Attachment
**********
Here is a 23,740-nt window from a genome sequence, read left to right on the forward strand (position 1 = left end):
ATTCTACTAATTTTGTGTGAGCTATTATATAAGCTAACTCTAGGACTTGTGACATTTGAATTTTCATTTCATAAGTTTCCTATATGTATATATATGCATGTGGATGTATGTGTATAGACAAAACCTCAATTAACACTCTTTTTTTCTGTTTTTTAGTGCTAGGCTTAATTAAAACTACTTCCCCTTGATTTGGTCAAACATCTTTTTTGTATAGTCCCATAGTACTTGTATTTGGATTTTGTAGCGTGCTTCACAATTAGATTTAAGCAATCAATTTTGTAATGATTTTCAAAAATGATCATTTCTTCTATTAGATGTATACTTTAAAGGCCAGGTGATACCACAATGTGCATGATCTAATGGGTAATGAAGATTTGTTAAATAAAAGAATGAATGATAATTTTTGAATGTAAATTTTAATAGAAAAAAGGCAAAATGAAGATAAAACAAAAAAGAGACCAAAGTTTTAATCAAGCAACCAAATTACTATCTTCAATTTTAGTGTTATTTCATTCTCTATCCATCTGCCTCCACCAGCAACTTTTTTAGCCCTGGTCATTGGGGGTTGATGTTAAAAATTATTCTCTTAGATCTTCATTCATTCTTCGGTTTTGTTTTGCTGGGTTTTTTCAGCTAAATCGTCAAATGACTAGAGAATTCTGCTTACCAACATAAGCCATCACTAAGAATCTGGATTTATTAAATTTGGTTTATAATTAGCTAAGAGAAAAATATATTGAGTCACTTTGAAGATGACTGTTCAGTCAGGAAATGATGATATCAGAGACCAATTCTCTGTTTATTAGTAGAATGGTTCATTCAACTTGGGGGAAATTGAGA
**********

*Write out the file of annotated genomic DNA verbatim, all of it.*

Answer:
Here is a 23,740-nt window from a genome sequence, read left to right on the forward strand (position 1 = left end):
ATTCTACTAATTTTGTGTGAGCTATTATATAAGCTAACTCTAGGACTTGTGACATTTGAATTTTCATTTCATAAGTTTCCTATATGTATATATATGCATGTGGATGTATGTGTATAGACAAAACCTCAATTAACACTCTTTTTTTCTGTTTTTTAGTGCTAGGCTTAATTAAAACTACTTCCCCTTGATTTGGTCAAACATCTTTTTTGTATAGTCCCATAGTACTTGTATTTGGATTTTGTAGCGTGCTTCACAATTAGATTTAAGCAATCAATTTTGTAATGATTTTCAAAAATGATCATTTCTTCTATTAGATGTATACTTTAAAGGCCAGGTGATACCACAATGTGCATGATCTAATGGGTAATGAAGATTTGTTAAATAAAAGAATGAATGATAATTTTTGAATGTAAATTTTAATAGAAAAAAGGCAAAATGAAGATAAAACAAAAAAGAGACCAAAGTTTTAATCAAGCAACCAAATTACTATCTTCAATTTTAGTGTTATTTCATTCTCTATCCATCTGCCTCCACCAGCAACTTTTTTAGCCCTGGTCATTGGGGGTTGATGTTAAAAATTATTCTCTTAGATCTTCATTCATTCTTCGGTTTTGTTTTGCTGGGTTTTTTCAGCTAAATCGTCAAATGACTAGAGAATTCTGCTTACCAACATAAGCCATCACTAAGAATCTGGATTTATTAAATTTGGTTTATAATTAGCTAAGAGAAAAATATATTGAGTCACTTTGAAGATGACTGTTCAGTCAGGAAATGATGATATCAGAGACCAATTCTCTGTTTATTAGTAGAATGGTTCATTCAACTTGGGGGAAATTGAGA